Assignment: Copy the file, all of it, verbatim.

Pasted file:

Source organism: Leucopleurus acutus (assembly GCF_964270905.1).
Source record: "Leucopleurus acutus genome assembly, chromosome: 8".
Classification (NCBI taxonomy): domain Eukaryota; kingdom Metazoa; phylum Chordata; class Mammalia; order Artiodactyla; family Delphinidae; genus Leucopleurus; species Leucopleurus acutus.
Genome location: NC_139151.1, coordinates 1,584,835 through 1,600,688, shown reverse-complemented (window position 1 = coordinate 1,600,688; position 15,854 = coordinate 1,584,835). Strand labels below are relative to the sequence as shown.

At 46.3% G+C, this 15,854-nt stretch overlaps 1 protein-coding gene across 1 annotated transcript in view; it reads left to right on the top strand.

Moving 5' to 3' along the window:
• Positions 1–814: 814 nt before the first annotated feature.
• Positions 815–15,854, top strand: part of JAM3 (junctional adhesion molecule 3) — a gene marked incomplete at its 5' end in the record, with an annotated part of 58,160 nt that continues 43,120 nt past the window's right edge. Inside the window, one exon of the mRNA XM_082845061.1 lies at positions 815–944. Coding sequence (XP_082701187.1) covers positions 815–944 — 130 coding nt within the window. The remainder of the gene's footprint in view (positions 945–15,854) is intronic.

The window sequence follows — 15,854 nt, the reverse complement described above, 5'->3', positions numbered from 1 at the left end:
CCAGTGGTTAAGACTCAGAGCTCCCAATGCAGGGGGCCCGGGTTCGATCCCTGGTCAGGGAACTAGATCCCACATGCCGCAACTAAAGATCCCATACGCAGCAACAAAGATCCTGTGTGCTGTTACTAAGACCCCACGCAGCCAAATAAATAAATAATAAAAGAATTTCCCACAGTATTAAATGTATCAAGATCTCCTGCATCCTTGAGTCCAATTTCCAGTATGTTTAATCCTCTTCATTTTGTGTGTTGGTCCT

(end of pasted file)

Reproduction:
Source organism: Leucopleurus acutus (assembly GCF_964270905.1).
Source record: "Leucopleurus acutus genome assembly, chromosome: 8".
Classification (NCBI taxonomy): domain Eukaryota; kingdom Metazoa; phylum Chordata; class Mammalia; order Artiodactyla; family Delphinidae; genus Leucopleurus; species Leucopleurus acutus.
Genome location: NC_139151.1, coordinates 1,584,835 through 1,600,688, shown reverse-complemented (window position 1 = coordinate 1,600,688; position 15,854 = coordinate 1,584,835). Strand labels below are relative to the sequence as shown.

At 46.3% G+C, this 15,854-nt stretch overlaps 1 protein-coding gene across 1 annotated transcript in view; it reads left to right on the top strand.

Moving 5' to 3' along the window:
• Positions 1–814: 814 nt before the first annotated feature.
• Positions 815–15,854, top strand: part of JAM3 (junctional adhesion molecule 3) — a gene marked incomplete at its 5' end in the record, with an annotated part of 58,160 nt that continues 43,120 nt past the window's right edge. Inside the window, one exon of the mRNA XM_082845061.1 lies at positions 815–944. Coding sequence (XP_082701187.1) covers positions 815–944 — 130 coding nt within the window. The remainder of the gene's footprint in view (positions 945–15,854) is intronic.

The window sequence follows — 15,854 nt, the reverse complement described above, 5'->3', positions numbered from 1 at the left end:
CCAGTGGTTAAGACTCAGAGCTCCCAATGCAGGGGGCCCGGGTTCGATCCCTGGTCAGGGAACTAGATCCCACATGCCGCAACTAAAGATCCCATACGCAGCAACAAAGATCCTGTGTGCTGTTACTAAGACCCCACGCAGCCAAATAAATAAATAATAAAAGAATTTCCCACAGTATTAAATGTATCAAGATCTCCTGCATCCTTGAGTCCAATTTCCAGTATGTTTAATCCTCTTCATTTTGTGTGTTGGTCCT